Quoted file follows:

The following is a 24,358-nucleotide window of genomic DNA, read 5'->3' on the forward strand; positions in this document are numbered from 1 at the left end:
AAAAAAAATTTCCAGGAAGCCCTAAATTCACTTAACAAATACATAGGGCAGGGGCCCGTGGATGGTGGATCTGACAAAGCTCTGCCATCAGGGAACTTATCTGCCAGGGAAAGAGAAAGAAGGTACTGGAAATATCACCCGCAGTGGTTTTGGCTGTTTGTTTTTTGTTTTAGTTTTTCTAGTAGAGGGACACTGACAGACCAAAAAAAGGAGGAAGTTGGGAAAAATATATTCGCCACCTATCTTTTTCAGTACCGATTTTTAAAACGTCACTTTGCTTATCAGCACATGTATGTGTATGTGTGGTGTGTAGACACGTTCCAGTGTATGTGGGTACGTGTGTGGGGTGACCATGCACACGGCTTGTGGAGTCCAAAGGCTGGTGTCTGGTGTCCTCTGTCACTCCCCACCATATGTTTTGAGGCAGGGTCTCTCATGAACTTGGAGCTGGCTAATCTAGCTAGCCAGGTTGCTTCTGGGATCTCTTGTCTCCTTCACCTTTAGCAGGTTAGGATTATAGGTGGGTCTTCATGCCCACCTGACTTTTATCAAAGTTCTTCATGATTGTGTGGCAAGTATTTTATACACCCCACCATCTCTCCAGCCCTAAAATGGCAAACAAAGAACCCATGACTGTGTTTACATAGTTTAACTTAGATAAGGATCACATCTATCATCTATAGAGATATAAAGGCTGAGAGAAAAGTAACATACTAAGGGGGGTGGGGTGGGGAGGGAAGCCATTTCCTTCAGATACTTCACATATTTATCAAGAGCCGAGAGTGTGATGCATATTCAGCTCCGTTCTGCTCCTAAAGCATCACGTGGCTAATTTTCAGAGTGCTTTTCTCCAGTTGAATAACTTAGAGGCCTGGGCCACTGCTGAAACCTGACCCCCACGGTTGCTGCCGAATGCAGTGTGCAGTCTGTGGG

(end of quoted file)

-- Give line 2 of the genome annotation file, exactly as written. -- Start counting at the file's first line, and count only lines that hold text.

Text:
AAAAAAAATTTCCAGGAAGCCCTAAATTCACTTAACAAATACATAGGGCAGGGGCCCGTGGATGGTGGATCTGACAAAGCTCTGCCATCAGGGAACTTATCTGCCAGGGAAAGAGAAAGAAGGTACTGGAAATATCACCCGCAGTGGTTTTGGCTGTTTGTTTTTTGTTTTAGTTTTTCTAGTAGAGGGACACTGACAGACCAAAAAAAGGAGGAAGTTGGGAAAAATATATTCGCCACCTATCTTTTTCAGTACCGATTTTTAAAACGTCACTTTGCTTATCAGCACATGTATGTGTATGTGTGGTGTGTAGACACGTTCCAGTGTATGTGGGTACGTGTGTGGGGTGACCATGCACACGGCTTGTGGAGTCCAAAGGCTGGTGTCTGGTGTCCTCTGTCACTCCCCACCATATGTTTTGAGGCAGGGTCTCTCATGAACTTGGAGCTGGCTAATCTAGCTAGCCAGGTTGCTTCTGGGATCTCTTGTCTCCTTCACCTTTAGCAGGTTAGGATTATAGGTGGGTCTTCATGCCCACCTGACTTTTATCAAAGTTCTTCATGATTGTGTGGCAAGTATTTTATACACCCCACCATCTCTCCAGCCCTAAAATGGCAAACAAAGAACCCATGACTGTGTTTACATAGTTTAACTTAGATAAGGATCACATCTATCATCTATAGAGATATAAAGGCTGAGAGAAAAGTAACATACTAAGGGGGGTGGGGTGGGGAGGGAAGCCATTTCCTTCAGATACTTCACATATTTATCAAGAGCCGAGAGTGTGATGCATATTCAGCTCCGTTCTGCTCCTAAAGCATCACGTGGCTAATTTTCAGAGTGCTTTTCTCCAGTTGAATAACTTAGAGGCCTGGGCCACTGCTGAAACCTGACCCCCACGGTTGCTGCCGAATGCAGTGTGCAGTCTGTGGG